While grieving Kunle Olaifa the day after he passed, this passage of scripture dropped in my heart and consoled me.
Let’s talk about seeds for a while. Let’s use the orange seed. If you have seen it before, you know it is very small and most people throw it away when they see them in their oranges.
But if you take that one seed and plant it in the soil, it germinates, with water and sunlight. In the process of germination, that seed dies. And then it opens up and starts to grow. The plant sprouts and grows bigger. Leaves start to come out and so do the orange fruits. That one tree continues to produce fruits year in, year out. And those fruits would have an average of about 6-7 seeds which can in turn be planted to yield more.
And more and more and more.
We started from that one seed planted and we have arrived at infinity.
Kunle was a grain of wheat. He was a catalyst for change. He had great dreams. He was a big dreamer!
Now, like a grain of wheat or a seed of orange, he has died.
And out of his death, this great yield begins.
A geometric progression that never ends.
So who are the seeds of Kunle Olaifa?
You and I.
Everyone who heard him speak and those who heard him dream out loud.
But you can decide to be an unproductive fruit or seed. But remember that there are other fruits and other seeds from this same person.
You decide if you want to throw away the seeds or replant them.
Whatever you decide, does not matter much to me.
I will bear fruit and be a part of this great yield.
'Kunle Olaifa
‘Kunle Olaifa

Thin blog line between career and motherhood

Hello People,

Trust your day is going great.

So I erroneously posted something here yesterday and I am certain that a lot of people would have been wondering what happened to the link.

The post was meant for one of my other blogs and so as soon as I realised what I had done, I deleted the post.

So for those who read the opening lines and were wondering what it was all about, you can view the complete post here:


These are blogs written for my two daughters. Kinda like memoirs that they should hopefully enjoy when they grow up.


Apologies for the mix-up though I cannot promise that it would not happen again.


Applicants gone wild: Top 10 blunders by interviewees

Hi people,

I found the following article while surfing the web and I found it very interesting. Some were downright hilarious.

Please read on and afterwards you can also add to the list in the comments box below. Let us share stories on interviewee blunders…Someone may learn and do better.

Read on:

  1. You tell ’em, Mom!
    “Nothing’s more fun than a two-for-one! I’ve had candidates show up for interviews with their significant others wondering if we’d hire them, too! Another fun interview is when candidates bring a parent along. It’s especially disconcerting when the candidate is clearly an adult in their mid-20s!”— Cindy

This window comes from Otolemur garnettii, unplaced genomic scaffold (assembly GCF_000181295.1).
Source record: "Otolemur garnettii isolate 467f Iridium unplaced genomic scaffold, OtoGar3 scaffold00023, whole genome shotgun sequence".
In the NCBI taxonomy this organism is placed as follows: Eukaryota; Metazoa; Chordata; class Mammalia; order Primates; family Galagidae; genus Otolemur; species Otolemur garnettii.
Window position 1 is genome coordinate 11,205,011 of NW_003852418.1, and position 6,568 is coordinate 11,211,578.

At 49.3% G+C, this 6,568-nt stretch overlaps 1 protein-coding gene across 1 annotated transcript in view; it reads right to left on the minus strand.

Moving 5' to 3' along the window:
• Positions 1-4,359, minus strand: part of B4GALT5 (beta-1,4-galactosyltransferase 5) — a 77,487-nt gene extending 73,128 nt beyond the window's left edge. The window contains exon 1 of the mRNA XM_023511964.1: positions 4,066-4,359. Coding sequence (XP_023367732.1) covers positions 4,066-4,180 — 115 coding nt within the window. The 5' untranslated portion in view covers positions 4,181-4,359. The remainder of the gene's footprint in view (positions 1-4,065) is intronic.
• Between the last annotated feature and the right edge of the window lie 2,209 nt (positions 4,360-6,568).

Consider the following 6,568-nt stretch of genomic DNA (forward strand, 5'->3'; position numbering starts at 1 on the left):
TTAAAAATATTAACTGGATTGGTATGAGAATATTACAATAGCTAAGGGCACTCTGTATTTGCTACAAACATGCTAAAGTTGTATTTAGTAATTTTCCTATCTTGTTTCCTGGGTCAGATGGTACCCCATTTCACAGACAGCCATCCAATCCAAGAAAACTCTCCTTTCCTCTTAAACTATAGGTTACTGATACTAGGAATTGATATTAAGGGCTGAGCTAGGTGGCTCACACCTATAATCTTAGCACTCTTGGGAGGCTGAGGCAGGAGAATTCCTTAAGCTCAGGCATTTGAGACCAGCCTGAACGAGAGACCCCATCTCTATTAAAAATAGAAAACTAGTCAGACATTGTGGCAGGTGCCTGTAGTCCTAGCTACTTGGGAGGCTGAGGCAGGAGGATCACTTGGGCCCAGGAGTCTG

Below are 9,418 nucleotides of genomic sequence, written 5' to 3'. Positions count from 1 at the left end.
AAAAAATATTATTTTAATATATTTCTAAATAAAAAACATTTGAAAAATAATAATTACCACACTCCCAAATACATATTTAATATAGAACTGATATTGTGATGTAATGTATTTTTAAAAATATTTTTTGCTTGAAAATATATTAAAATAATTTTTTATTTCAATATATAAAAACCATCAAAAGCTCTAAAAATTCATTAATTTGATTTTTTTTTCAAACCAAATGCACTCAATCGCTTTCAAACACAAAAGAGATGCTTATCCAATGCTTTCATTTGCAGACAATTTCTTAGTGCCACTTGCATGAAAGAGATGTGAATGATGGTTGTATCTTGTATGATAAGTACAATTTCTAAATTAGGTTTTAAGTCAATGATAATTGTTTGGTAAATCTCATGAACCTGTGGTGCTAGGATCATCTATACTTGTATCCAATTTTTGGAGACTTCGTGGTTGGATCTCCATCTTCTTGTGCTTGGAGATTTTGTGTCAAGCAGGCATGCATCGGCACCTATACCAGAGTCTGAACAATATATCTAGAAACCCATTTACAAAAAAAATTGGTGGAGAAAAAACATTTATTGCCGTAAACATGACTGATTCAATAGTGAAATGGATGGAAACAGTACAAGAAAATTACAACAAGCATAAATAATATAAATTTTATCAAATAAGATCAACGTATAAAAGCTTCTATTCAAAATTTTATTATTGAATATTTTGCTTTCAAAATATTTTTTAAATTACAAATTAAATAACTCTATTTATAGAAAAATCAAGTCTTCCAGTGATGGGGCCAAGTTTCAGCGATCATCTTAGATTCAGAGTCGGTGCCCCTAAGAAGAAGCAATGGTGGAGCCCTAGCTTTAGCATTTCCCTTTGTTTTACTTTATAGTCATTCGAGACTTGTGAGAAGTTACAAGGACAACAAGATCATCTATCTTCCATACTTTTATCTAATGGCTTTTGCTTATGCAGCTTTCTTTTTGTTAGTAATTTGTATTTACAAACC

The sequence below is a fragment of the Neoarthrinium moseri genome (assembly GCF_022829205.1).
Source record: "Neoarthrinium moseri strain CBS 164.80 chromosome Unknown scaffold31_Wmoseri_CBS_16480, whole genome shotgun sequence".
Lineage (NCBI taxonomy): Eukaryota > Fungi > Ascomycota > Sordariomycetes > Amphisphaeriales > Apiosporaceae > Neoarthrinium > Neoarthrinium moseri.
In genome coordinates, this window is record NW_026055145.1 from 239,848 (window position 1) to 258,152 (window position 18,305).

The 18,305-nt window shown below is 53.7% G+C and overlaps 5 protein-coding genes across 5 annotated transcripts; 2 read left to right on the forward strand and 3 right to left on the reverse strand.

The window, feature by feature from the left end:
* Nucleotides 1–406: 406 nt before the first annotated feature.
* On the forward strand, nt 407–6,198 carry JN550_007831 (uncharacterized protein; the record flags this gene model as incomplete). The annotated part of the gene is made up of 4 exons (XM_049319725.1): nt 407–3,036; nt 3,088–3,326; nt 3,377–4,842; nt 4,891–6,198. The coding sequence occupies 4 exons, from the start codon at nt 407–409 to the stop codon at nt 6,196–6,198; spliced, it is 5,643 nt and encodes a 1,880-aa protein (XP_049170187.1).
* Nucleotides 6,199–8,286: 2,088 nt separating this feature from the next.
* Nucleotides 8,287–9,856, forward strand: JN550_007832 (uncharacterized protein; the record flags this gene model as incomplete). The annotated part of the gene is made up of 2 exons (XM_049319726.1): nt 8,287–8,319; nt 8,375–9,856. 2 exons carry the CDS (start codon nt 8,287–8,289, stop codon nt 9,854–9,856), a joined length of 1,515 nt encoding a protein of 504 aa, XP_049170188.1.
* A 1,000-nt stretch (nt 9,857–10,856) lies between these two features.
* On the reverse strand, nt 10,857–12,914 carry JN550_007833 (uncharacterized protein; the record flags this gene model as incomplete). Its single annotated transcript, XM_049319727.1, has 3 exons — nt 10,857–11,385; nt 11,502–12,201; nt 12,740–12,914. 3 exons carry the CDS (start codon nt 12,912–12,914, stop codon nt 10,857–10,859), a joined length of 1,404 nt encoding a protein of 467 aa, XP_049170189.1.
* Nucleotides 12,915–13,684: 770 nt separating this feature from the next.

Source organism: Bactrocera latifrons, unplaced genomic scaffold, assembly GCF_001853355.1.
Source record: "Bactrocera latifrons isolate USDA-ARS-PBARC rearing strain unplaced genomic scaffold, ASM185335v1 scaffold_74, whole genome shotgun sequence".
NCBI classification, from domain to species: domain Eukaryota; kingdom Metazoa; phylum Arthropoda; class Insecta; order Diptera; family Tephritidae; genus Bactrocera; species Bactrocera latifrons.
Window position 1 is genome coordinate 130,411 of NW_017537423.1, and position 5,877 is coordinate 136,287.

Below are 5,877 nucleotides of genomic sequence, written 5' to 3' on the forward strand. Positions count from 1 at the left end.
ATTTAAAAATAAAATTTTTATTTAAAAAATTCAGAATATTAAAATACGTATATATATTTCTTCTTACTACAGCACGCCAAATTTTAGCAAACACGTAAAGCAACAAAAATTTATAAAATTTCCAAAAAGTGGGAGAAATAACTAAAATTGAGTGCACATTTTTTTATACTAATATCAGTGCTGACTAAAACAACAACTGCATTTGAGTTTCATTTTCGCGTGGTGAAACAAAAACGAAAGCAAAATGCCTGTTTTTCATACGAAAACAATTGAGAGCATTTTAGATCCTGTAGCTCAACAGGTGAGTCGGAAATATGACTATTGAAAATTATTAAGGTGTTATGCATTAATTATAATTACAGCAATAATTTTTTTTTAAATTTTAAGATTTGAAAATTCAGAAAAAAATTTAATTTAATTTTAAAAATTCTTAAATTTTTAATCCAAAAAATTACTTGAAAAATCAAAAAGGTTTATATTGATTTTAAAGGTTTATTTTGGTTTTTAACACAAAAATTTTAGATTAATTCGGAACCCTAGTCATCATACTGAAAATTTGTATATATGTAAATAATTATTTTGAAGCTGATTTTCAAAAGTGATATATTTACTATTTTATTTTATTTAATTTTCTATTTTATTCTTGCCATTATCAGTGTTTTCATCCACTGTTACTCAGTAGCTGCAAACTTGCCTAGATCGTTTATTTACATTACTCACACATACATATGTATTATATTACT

2. Candidate, phone home
    “I interviewed a woman who showed up to the interview with a Bluetooth attached to her ear. After a few minutes into the interview, she said, ‘Oh, just a minute. I have a call.’” — J.J.

    3. The late stripper 
    “I once had a candidate show up late and apologize because she had been busy stripping … and not wood either. Who admits that in a job interview?” — Mary Anne    

    4. The fashion police
    “I had a candidate arrive to the interview an hour late, she blamed it on ‘traffic.’ Then, she looked at me and said, ‘Wow, I clearly overdressed for this.’” — J.S.

    5. Bring me a man!
    “A gentleman from the Middle East told me that he refused to be interviewed by a woman and then refused to talk further until I presented a man to him … ah, no thanks. 

    “But the worst was an applicant who tried to explain why his credit report was bad. He said his car had been repossessed because a family member had shot himself in the head in it and they couldn’t get the smell of blood out of the car so they couldn’t sell it. Yuck!” — Jo

    6. And the résumé stunk, too
    “We had an applicant whose bodily essence left a trail from the front door to the interview room and lingered so bad that the applicant’s chair needed to be replaced!”— Fran 

    7. Matchmaker, matchmaker
    “One candidate (about 23 or 24 years old) proceeded to ask me about the hiring manager’s extremely handsome son and asked me to find out if he had a girlfriend.” — D.M. 

    8. No means no … usually

    “I interviewed a young lady and she was not picked. I sent her a ‘no’ letter, but she continued to call almost every day to explain why she should be hired. She would swear and yell at me over the phone. This went on for two months. Finally, we had to send her a certified letter from the labor attorney to stop contacting us or we were going to pursue legal action.

    “I had another guy interview once who kept telling me after the interview that he would report on Monday for work, but he was never offered the job and I reminded him of that.  He showed up that Monday and I told him to leave.” — Janelle 

    9. Sweaty palms
    “A candidate who was perspiring profusely reached into his shirt under his armpits and then wiped his hands on his pants. As the interview wrapped up, I prayed he wouldn’t offer a handshake … he did! Gross!!” — Kellie

    10. Beer … the ultimate motivator!
    “When I asked a candidate for a customer service supervisor position how he motivates his staff, he told me that he takes them out for happy hour and gets them drunk.” — Suzanne 

Click here to view original article and don’t forget to share blunders below.

Manage Yourself

In the workplace, employees are always charged to manage their bosses. But has anyone ever asked the employees if they have been able to manage themselves?